Paul Taylor v. Chicago Police Department, et al
NONPRECEDENTIAL DISPOSITION To be cited only in accordance with Fed. R. App. P. 32.1
United States Court of Appeals
For the Seventh Circuit Chicago, Illinois 60604 Submitted June 23, 2009* Decided June 23, 2009 Before RICHARD D. CUDAHY, Circuit Judge RICHARD A. POSNER, Circuit Judge TERENCE T. EVANS, Circuit Judge No. 083062 PAUL DARNELL TAYLOR, PlaintiffAppellant, v. No. 07CV5097 CITY OF CHICAGO, et al., DefendantsAppellees. Robert M. Dow, Jr., Judge. O R D E R In September 2007 Paul Taylor sued the City of Chicago and three police officers, claiming under 42 U.S.C. § 1983 that the officers had violated his constitutional rights. The district court granted the defendants' motion to dismiss the complaint. We affirm. Appeal from the United States District Court for the Northern District of Illinois, Eastern Division.
After examining the briefs and the record, we have concluded that oral argument is unnecessary. Thus the appeal is submitted on the briefs and the record. FED. R. APP. P. 34(a)(2).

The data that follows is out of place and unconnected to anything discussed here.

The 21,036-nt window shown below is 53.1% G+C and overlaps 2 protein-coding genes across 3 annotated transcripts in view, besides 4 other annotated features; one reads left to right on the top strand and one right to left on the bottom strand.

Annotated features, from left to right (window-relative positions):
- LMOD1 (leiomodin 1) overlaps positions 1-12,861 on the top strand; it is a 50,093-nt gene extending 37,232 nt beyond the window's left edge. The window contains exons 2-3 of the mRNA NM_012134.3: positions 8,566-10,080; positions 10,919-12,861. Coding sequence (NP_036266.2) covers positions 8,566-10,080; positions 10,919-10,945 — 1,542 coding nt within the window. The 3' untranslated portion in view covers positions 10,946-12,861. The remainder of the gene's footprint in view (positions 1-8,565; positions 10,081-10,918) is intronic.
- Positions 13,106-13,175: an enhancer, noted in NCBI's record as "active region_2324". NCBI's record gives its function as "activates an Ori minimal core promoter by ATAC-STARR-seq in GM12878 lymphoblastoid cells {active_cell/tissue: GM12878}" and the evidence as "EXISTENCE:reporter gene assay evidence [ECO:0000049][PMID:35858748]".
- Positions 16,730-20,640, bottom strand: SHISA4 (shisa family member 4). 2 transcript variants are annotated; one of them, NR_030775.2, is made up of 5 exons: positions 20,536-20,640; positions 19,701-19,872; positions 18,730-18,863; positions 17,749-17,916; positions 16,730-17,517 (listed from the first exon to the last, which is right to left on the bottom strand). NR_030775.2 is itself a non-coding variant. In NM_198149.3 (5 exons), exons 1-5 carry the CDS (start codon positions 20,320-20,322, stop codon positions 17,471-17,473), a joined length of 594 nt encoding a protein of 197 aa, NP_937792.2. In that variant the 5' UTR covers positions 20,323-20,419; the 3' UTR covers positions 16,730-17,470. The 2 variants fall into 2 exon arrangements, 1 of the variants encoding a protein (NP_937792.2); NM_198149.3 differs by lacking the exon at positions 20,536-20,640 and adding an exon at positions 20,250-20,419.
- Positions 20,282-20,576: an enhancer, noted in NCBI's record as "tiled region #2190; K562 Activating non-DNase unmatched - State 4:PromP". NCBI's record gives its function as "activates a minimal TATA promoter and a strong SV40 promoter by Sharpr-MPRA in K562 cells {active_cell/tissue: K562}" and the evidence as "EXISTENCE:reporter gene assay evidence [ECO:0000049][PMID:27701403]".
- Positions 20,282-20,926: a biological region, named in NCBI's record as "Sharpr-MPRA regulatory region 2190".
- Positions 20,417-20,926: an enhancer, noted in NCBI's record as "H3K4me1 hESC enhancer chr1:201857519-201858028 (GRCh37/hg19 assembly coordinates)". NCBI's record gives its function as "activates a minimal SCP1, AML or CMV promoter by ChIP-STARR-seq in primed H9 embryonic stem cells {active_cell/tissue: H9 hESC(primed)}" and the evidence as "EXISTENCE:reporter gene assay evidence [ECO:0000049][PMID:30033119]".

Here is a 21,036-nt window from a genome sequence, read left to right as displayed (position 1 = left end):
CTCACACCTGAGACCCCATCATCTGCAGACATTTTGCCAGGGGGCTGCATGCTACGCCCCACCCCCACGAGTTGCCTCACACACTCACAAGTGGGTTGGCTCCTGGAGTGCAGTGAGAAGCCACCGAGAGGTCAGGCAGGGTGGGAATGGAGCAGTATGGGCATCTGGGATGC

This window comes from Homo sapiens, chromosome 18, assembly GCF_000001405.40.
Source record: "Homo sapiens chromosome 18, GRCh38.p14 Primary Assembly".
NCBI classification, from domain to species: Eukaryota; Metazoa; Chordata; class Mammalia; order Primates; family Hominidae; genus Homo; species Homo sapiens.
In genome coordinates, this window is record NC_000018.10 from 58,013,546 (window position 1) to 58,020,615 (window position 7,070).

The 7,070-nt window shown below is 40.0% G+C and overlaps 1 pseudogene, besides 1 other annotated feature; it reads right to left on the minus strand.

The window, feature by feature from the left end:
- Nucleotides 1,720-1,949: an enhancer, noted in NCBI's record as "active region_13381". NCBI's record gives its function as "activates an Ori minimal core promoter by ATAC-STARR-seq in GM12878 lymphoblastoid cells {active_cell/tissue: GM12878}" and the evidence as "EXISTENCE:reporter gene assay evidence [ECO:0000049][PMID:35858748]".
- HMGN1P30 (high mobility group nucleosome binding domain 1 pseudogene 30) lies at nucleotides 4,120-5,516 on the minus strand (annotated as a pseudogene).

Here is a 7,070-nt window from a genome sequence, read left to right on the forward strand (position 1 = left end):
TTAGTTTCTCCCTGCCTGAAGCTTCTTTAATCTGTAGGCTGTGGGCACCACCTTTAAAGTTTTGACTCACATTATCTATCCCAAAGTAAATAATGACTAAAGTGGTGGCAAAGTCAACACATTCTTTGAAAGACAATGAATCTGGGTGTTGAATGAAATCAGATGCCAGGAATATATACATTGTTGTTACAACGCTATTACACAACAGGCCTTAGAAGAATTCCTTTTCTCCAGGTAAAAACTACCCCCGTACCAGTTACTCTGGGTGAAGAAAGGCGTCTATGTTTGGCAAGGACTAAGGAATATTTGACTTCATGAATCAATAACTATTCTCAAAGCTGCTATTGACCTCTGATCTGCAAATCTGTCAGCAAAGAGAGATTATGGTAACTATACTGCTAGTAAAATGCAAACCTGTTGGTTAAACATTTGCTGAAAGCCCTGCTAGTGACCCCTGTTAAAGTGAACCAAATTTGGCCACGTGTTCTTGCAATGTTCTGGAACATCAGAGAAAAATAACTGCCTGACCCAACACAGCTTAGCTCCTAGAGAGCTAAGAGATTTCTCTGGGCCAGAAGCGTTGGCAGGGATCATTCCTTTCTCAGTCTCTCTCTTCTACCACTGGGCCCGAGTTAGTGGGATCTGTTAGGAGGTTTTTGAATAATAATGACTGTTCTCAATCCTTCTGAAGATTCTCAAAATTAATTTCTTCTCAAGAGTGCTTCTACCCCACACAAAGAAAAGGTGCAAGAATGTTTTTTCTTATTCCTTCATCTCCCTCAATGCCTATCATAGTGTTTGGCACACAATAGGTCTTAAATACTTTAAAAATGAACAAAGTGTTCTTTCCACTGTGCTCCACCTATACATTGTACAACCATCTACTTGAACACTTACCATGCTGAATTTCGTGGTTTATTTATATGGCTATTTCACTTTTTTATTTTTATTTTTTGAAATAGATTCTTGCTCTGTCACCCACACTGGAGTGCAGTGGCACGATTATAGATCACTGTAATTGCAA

Taylor's suit arises from two arrests, the first in June 2005 and the second the following month. Both arrests, according to Taylor, were unlawful, and by October 2005 all related charges had been dismissed. Taylor, though, already filed a nearly identical § 1983 suit against the City and the same three officers in June 2006, and in April 2007 the district court dismissed that action for failure to prosecute. See Taylor v. Chi. Police Dep't, No. 06 C 3168 (N.D. Ill. Apr. 13, 2007). Rather than appeal that decision, Taylor filed this action. The district court concluded that, not only is the new suit barred by the statute of limitations and precluded by the earlier complaint, but it should be dismissed because Taylor lied to the court by stating on his form complaint that he had not filed any other federal lawsuit. On appeal Taylor argues that his complaint is not timebarred because he made an "honest attempt" to file it sooner; he does not address the district court's alternative grounds for dismissal. That omission is reason enough for us to uphold the judgment, see Wojtas v. Capital Guardian Trust Co., 477 F.3d 924, 926 (7th Cir. 2007); Kauthar SDN BHD v. Sternberg, 149 F.3d 659, 668 (7th Cir. 1998), but at all events Taylor's second lawsuit is precluded by the earlier judgment. The doctrine of claim preclusion bars relitigation of claims that were, or could have been, decided on the merits in a prior lawsuit between the same parties. See BrooksNgwenya v. Indianapolis Pub. Sch., 564 F.3d 804, 809 (7th Cir. 2009); Brzostowski v. Laidlaw Waste Sys., Inc., 49 F.3d 337, 338 (7th Cir. 1995). A dismissal for failure to prosecute operates as a final judgment on the merits. FED. R. CIV. P. 41(b); Tartt v. Northwest Comty. Hosp., 453 F.3d 817, 822 (7th Cir. 2007); LeBeau v. Taco Bell, Inc., 892 F.2d 605, 607 (7th Cir. 1989). Taylor's suit in June 2006 was against the same defendants and involved the identical constitutional claims based on the arrests in June and July 2005. The dismissal on grounds of claim preclusion was therefore correct. AFFIRMED.
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